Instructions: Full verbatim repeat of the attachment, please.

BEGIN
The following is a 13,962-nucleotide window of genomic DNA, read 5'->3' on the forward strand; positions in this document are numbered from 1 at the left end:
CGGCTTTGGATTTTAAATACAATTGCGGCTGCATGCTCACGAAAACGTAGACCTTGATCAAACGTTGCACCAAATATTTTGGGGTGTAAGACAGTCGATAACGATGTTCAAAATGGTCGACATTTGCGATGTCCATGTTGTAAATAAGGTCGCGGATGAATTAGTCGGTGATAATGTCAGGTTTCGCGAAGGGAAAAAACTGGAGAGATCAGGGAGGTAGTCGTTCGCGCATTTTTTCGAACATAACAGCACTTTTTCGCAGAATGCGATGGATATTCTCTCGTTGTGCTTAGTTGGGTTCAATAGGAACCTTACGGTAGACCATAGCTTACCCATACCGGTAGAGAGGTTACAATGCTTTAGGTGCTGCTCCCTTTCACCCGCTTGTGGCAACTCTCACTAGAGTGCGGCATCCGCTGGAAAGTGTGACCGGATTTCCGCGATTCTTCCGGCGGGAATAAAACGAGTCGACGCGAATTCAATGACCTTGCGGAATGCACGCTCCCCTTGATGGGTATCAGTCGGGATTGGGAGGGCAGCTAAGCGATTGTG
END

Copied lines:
The following is a 13,962-nucleotide window of genomic DNA, read 5'->3' on the forward strand; positions in this document are numbered from 1 at the left end:
CGGCTTTGGATTTTAAATACAATTGCGGCTGCATGCTCACGAAAACGTAGACCTTGATCAAACGTTGCACCAAATATTTTGGGGTGTAAGACAGTCGATAACGATGTTCAAAATGGTCGACATTTGCGATGTCCATGTTGTAAATAAGGTCGCGGATGAATTAGTCGGTGATAATGTCAGGTTTCGCGAAGGGAAAAAACTGGAGAGATCAGGGAGGTAGTCGTTCGCGCATTTTTTCGAACATAACAGCACTTTTTCGCAGAATGCGATGGATATTCTCTCGTTGTGCTTAGTTGGGTTCAATAGGAACCTTACGGTAGACCATAGCTTACCCATACCGGTAGAGAGGTTACAATGCTTTAGGTGCTGCTCCCTTTCACCCGCTTGTGGCAACTCTCACTAGAGTGCGGCATCCGCTGGAAAGTGTGACCGGATTTCCGCGATTCTTCCGGCGGGAATAAAACGAGTCGACGCGAATTCAATGACCTTGCGGAATGCACGCTCCCCTTGATGGGTATCAGTCGGGATTGGGAGGGCAGCTAAGCGATTGTG